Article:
There’s a great bit in a recent Radio 3 Nightwaves show discussing Tokyo Story where it’s posited that Osu shot from a low angle in order to create a philosophically buddhist and Japanese aesthetic. It was a really lovely and poetic idea that was promptly shot down by Naoko Shimazu, who said it was primarily because he didn’t want the cables that littered his film sets seen on film.
This was totally awesome. These critics, who love and study Osu and Tokyo story in particular, who live in a postcolonial post Edward Said world still orientalised this film maker of whom we as a film culture are intimately entwined with. If anyone should have been able to look through his race it should be these scholars, right?
I’m living in Asia, and keep coming up with grand theories about why Taiwanese people do things. I also have Taiwanese people (adult students, coworkers, people I am on a date with) show me their asinine assumptions about why Westerners (because there isn’t much of a difference between a Kiwi and an American, or a Californian and a person from Montana, we won’t even mention racial/cultural identities.) do things like say ‘let’s get lunch’ when they really don’t plan on eating lunch. Yes, it is because we secretly hate you and don’t want to spend time editing your IELTS Prep cramschool homework. No; it’s not because we have no concept of how time works.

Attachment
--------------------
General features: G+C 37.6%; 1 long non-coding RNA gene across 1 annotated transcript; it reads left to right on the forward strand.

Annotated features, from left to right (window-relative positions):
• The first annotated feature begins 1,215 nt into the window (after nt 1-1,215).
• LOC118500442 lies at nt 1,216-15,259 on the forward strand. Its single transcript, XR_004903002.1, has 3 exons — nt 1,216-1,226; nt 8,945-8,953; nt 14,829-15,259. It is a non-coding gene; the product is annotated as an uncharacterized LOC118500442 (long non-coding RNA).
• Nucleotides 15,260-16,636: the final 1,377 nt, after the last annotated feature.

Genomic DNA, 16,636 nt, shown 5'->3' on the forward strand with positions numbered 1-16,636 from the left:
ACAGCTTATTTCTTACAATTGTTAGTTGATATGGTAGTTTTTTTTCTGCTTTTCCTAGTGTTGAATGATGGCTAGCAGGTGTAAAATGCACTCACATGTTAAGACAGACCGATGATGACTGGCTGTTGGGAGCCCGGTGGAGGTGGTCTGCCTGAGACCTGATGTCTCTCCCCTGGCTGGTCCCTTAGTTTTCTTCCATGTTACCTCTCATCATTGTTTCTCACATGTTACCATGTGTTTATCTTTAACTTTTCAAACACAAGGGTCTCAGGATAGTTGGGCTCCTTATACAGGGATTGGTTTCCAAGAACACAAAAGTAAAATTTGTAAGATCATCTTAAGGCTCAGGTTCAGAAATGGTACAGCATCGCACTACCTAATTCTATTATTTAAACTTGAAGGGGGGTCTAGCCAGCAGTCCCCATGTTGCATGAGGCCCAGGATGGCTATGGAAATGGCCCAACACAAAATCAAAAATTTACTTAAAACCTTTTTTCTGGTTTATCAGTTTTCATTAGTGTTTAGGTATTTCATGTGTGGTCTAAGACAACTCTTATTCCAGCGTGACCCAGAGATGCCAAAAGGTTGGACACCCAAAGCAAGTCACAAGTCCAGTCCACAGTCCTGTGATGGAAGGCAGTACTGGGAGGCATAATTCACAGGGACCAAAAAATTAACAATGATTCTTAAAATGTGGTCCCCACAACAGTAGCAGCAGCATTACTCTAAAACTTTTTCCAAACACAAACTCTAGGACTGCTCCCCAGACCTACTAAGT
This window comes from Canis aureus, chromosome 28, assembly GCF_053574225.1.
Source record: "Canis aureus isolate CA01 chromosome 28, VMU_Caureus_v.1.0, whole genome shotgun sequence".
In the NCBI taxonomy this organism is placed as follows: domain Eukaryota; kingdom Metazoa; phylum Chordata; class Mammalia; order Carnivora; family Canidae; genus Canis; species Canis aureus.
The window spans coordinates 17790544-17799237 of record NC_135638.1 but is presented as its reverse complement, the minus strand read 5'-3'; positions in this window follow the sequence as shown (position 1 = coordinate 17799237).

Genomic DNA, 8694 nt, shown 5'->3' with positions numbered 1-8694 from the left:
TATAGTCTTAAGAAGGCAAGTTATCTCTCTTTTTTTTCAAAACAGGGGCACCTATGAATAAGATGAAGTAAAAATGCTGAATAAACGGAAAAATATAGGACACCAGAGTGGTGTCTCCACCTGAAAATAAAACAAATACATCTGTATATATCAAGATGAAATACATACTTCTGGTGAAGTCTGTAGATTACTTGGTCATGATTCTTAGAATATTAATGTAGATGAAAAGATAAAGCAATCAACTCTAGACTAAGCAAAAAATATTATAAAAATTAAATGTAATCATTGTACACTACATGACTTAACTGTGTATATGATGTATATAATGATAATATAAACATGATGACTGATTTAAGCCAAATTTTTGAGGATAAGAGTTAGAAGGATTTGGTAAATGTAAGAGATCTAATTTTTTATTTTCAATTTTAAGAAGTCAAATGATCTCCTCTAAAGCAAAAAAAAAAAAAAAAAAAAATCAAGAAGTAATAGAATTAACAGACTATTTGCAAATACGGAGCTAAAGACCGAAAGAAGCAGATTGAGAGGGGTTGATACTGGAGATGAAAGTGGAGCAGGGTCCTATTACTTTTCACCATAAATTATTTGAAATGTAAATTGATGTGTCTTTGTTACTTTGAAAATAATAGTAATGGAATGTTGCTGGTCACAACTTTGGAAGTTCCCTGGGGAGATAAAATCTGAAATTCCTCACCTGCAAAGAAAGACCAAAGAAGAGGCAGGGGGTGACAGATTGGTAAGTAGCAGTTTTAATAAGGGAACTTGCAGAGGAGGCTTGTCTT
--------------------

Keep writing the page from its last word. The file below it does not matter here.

It’s not a terrible thing all the time; Japan wouldn’t have modern manga and the super flat aesthetic without their initial appropriation of western animation, and Bertol Brecht couldn’t have developed gestus without a profound misunderstanding of Chinese Opera. It is really annoying to live through on a day to day basis though.
If people who are actually paid to think can still profoundly misjudge something as simple as a film shots construction based upon material limitations, how can I figure out the culture I am immersing myself in?
It’s sad, because I had a pretty good theory that Taiwanese women only wear fake eyelashes because they function like individual baseball caps; protecting their eyes from bright light while at the same time not flattening their hair.
Sigh. Back to the drawing board.